Mike Oldfield (born May 15, 1953) is an English composer, arranger, and multi-instrumentalist with a career in music dating back to the late 1960s. Musically, his output is comprised of lengthy (often side-length or album-length) instrumental works with the occasional vocal track. Stylistically, his music has evolved from the classical/Celt-tinged angle of his early recordings to the broadened, modernized framework of his later chart successes.
He first emerged at age 15 as half of the folk duo The Sallyangie with his older sister Sally Oldfield. In 1973, he signed with then-fledgling Virgin Records and released the two-sided instrumental suite Tubular Bells, which would go on to become one of the highest selling albums ever in the UK. Three albums followed in a similar vein over the next half-decade, culminating with 1978’s four-sided Incantations.
Starting with 1979’s Platinum, he began splitting his albums between side-long instrumentals and vocal sides, a trend continued across most of his ’80s-era longplayers. Ex-Cado Belle front-woman Maggie Reilly was his primary vocalist during this period, most notably on the UK hits “Family Man,” “Five Miles Out,” and “Moonlight Shadow.”
Mike Oldfield was born on May 15, 1953, in Reading, Berkshire, to an English father (Dr. Raymond Oldfield) and an Irish mother (nurse Maureen née Liston). He was the youngest of three surviving children; a fourth succumbed to SIDS when Mike was seven. He took up guitar as a tween and swiftly self-learned songs by his folk idols Bert Jansch and John Renbourn.
When Mike was 15, his older sister Sally (b. 1947) suggested they form a duo. After demoing tracks under the scrutiny of Mick Jagger, they named their act Sallyangie, a portmanteau of Sally’s name and the title to Mike’s favorite Jansch song, “Angie.”
Sallyangie gigged on both sides of the English Channel and scored a deal with Transatlantic Records, which issued their singular album Children of the Sun in 1969. It features 10 proper songs, all penned by the pair, including “A Lover for All Seasons,” “Lady Mary,” “Midsummer Night’s Happening,” and “Chameleon.” The album also features two short interludes and the prelude/postlude “Strangers.” The 43-minute set was produced by label-head Nathan Joseph.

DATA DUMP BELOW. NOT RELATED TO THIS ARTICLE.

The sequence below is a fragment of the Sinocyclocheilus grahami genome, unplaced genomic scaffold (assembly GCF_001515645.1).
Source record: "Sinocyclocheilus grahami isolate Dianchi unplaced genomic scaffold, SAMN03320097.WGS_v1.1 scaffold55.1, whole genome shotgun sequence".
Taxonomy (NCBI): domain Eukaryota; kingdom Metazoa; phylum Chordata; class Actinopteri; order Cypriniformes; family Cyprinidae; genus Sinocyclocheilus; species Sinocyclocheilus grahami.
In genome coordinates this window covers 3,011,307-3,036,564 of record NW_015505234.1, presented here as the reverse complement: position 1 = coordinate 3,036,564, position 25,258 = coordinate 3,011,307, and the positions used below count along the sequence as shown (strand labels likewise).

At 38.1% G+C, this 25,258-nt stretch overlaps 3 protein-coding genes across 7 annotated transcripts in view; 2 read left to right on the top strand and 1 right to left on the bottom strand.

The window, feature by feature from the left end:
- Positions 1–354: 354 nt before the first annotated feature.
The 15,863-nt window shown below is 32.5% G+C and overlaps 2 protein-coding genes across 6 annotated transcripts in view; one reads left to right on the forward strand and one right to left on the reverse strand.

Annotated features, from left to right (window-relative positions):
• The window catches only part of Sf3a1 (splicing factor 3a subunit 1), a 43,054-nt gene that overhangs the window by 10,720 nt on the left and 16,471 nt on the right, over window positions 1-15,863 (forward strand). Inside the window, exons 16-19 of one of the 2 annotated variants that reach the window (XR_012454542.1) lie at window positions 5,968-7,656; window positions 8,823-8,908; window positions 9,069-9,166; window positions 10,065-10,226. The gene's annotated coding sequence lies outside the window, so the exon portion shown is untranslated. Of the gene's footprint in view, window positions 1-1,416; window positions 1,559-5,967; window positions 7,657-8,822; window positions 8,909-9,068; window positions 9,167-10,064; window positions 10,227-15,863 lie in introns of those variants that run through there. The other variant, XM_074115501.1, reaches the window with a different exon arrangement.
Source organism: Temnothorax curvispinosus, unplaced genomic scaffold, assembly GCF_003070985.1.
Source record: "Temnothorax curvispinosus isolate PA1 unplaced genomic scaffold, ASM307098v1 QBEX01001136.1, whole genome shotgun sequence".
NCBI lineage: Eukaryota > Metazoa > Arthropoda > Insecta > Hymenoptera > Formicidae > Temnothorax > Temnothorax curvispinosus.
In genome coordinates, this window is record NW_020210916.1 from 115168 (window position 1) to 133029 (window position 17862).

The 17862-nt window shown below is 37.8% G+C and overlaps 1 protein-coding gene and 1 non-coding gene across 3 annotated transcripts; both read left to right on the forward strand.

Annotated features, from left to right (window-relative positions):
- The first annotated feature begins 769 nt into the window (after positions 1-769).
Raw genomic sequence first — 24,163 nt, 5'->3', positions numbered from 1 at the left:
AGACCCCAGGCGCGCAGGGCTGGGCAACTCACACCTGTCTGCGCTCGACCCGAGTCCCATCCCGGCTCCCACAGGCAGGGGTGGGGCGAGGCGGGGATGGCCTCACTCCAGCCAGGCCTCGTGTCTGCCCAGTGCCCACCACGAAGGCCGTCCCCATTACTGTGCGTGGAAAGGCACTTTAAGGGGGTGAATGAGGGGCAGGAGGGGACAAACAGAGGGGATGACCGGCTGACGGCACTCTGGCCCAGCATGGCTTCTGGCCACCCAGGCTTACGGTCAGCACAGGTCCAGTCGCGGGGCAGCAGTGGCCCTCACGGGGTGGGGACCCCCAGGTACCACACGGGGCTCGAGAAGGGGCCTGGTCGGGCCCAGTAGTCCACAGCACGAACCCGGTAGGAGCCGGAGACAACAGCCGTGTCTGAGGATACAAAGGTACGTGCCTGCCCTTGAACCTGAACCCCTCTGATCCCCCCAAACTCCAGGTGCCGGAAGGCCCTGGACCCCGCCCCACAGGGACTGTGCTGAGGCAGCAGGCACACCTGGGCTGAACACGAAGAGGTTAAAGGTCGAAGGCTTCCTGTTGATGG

After Sallyangie folded, Mike auditioned for the bass slot in Family, recently vacated by Ric Grech (now in Blind Faith). He then formed the short-lived folk combo Barefoot with his flautist brother Terry (b. 1949).
In 1970, Oldfield successfully auditioned for The Whole World, the backing band of ex-Soft Machine singer/guitarist Kevin Ayers. Mike played bass on Ayers’ second and third solo albums, Shooting at the Moon (1970) and Whatevershebringswesing (1971). Both albums were recorded at Abbey Road Studios, where Oldfield took time to learn as many instruments as possible, including harpsichord and Mellotron. On the eponymous 1971 third album by the Edgar Broughton Band, Oldfield plays mandolin on the track “Thinking of You.” Also that year, he did a 10-week stint as the pit-band guitarist for the Shaftesbury Theatre staging of Hair.
In the summer of 1971, Oldfield conceived a long-form piece with the working title “Opus One.” He shopped it around to various labels to no avail. Ultimately, his demo was heard by ex-July singer Tom Newman, the engineer at Manor Studios, owned by the young businessman Richard Branson. After Newman passed Branson the tapes, Branson gave Oldfield a free week of studio time, which Oldfield used to complete the first half of what became Tubular Bells.
- Tubular Bells (1973)
- Hergest Ridge (1974)
- Ommadawn (1975)
- Incantations (1978)
- Platinum (1979)
- QE2 (1980)
- Five Miles Out (1982)
- Crises (1983)
- Discovery (1984)
- The Killing Fields (1984)
- Islands (1987)
- Earth Moving (1989)
- Amarok (1990)
- Heaven’s Open (1991)
- Tubular Bells II (1992)
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